That was enough for Henry, he didn’t pursue the theft. “We can earn what you need playing cards,” he said.
“I’m through with gambling, Henry. That’s what got me kicked out of the University of Virginia. Anyway, I don’t think I can beat the court-martial.”
“What if you prove the conspiracy?”
“Maybe. I don’t know if that’s possible; it’s all a tangle.”
“If there’s a chance, then I’ll help you.” Henry was animated now. “Together we’ll unmask these outlaws. Once what’s his name, Thayer, knows the truth, he’ll drop the charges against you.”
“I may have done myself too much damage already,” Edgar said, thinking about his earlier discussion with the superintendent. He wasn’t sure Thayer believed him. He sank down in his chair, and even the tranquilizing drug wasn’t enough to conceal his despondency.
“You know, Eddy, part of your problem is that you’re just not getting out enough and having a good time. I propose we go over to Madam Hopkins right now and indulge ourselves in the various pleasures that place has to offer. Did I tell you that you can get absinthe there?”
“Do you think that’s wise?”
“Drinking absinthe? You won’t go mad if you exercise moderation. That’s my motto: moderation in all things.” He slapped his leg and laughed at his own joke.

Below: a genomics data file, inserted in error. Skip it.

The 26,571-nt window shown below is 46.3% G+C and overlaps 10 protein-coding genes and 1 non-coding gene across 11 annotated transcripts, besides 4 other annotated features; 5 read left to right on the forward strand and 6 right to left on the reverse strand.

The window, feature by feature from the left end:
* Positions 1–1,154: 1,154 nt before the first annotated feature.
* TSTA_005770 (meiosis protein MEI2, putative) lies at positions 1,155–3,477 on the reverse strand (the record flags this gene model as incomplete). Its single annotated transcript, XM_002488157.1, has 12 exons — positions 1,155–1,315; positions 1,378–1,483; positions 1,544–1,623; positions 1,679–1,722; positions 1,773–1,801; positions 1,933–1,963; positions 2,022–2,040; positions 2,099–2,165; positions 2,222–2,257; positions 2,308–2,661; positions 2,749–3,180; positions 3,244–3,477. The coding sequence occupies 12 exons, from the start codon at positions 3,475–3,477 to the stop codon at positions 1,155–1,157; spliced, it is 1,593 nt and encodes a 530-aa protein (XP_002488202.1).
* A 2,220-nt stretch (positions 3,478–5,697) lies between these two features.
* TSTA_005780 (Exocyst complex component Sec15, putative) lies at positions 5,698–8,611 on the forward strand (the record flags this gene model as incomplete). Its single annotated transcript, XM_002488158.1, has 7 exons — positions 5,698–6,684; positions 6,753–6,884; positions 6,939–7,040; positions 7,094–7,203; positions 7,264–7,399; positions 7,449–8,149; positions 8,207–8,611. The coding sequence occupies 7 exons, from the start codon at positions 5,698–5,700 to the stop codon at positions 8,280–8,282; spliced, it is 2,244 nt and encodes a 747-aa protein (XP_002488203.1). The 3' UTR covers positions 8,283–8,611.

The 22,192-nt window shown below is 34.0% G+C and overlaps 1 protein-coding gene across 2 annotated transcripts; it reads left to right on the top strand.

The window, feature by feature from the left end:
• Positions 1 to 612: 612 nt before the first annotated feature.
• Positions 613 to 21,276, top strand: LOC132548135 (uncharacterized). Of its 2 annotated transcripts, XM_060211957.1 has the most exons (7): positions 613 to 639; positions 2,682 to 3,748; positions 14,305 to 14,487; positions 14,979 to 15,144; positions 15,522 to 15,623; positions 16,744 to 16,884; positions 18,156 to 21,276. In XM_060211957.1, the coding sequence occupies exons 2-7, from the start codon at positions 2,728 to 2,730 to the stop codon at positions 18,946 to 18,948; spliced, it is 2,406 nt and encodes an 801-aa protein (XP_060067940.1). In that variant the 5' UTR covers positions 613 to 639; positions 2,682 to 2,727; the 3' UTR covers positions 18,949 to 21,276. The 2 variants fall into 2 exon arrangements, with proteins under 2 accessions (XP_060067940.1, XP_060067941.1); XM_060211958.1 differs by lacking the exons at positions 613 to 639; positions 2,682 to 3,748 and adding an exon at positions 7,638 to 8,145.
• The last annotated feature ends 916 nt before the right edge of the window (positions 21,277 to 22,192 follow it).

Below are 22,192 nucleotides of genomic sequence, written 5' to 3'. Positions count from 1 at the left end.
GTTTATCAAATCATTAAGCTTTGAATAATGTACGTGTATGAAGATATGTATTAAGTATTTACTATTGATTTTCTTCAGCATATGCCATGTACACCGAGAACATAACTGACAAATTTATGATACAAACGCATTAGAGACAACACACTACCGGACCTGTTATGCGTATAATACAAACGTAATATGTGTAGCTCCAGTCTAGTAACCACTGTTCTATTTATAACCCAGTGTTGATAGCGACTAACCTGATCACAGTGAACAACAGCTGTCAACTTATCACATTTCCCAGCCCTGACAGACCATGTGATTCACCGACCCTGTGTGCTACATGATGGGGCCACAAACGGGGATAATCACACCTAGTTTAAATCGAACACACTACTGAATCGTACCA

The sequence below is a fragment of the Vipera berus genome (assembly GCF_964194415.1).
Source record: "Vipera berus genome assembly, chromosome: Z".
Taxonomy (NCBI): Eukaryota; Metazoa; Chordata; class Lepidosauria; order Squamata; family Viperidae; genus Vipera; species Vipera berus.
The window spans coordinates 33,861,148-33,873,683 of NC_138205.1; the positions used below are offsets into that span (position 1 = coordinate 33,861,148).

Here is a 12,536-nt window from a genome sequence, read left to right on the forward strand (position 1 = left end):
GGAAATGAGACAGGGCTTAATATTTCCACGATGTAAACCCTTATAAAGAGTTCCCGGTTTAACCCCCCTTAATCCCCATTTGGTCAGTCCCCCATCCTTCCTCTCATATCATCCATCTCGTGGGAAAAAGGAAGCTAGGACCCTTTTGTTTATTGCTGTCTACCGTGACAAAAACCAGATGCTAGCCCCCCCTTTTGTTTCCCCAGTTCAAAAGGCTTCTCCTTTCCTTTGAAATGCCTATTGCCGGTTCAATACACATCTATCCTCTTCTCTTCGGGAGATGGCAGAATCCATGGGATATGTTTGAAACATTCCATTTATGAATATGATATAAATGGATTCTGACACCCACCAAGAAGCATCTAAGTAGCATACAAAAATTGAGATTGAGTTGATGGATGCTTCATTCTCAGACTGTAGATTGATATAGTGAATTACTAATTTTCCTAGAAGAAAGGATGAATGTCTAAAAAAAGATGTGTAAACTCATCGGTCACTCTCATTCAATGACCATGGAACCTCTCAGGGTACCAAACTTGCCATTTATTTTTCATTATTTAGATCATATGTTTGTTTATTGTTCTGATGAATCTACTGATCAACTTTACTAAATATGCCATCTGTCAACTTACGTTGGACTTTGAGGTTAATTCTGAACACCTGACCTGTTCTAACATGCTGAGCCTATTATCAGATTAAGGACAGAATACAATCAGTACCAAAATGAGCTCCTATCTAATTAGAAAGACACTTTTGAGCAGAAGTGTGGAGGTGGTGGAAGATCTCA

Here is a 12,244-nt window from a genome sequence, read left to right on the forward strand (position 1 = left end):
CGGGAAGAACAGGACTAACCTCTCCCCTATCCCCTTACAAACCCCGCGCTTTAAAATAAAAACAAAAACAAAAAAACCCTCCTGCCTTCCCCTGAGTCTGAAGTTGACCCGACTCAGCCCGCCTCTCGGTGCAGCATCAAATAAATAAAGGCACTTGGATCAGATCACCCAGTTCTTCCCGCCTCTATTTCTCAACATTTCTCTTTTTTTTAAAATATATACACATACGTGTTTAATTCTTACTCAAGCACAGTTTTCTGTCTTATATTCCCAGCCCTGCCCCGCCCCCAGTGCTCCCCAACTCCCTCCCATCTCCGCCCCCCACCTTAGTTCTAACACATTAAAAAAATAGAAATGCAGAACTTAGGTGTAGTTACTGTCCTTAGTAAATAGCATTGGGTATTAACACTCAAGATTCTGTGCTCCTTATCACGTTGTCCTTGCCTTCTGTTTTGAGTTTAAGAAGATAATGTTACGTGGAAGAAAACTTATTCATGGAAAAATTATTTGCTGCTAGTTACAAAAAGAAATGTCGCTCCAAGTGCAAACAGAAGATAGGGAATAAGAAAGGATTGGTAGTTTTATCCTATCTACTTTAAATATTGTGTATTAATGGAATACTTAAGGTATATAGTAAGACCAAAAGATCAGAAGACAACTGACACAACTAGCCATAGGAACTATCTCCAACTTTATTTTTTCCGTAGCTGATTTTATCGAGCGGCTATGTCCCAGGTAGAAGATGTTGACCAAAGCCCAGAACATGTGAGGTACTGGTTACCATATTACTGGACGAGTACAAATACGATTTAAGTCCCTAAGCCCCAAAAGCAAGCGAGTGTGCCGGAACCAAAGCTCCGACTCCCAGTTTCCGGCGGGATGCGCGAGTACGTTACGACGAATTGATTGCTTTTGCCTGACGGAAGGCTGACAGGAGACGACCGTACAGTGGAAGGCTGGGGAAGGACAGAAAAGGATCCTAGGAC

“I didn’t mean the absinthe. Do you think it’s smart for me to leave the Point to go whoring with everything that’s going on? What about the Griswald brothers? And the Helvetians are planning something; I just don’t know what.”
“Let’s forget that nonsense for a while,” Henry said, swinging his legs off the bed and reaching for his boots. “We’ll deal with it later, together, from a fresh perspective. And don’t worry about the Griswalds. They’ve gone home, if they have any sense. Nobody fucks with the brothers Poe and gets away with it, I’ll tell you that.”
Edgar had to laugh. “Sure, Henry. Together we almost make a whole person.”
Henry was busy pulling on his boots and didn’t seem to hear him. “Come on, let’s go treat ourselves then,” he said, jumping up from the bunk and swatting Edgar on the back. “I need a woman; I’m all backed up.”
“I’m too worried about Eleanor to go chasing tarts. Have some decency.”
“Well then, come along for the drink. I’m buying.”
His offer, like the opium, was too tempting to resist.
Copyright © 2006 by Jack Alcott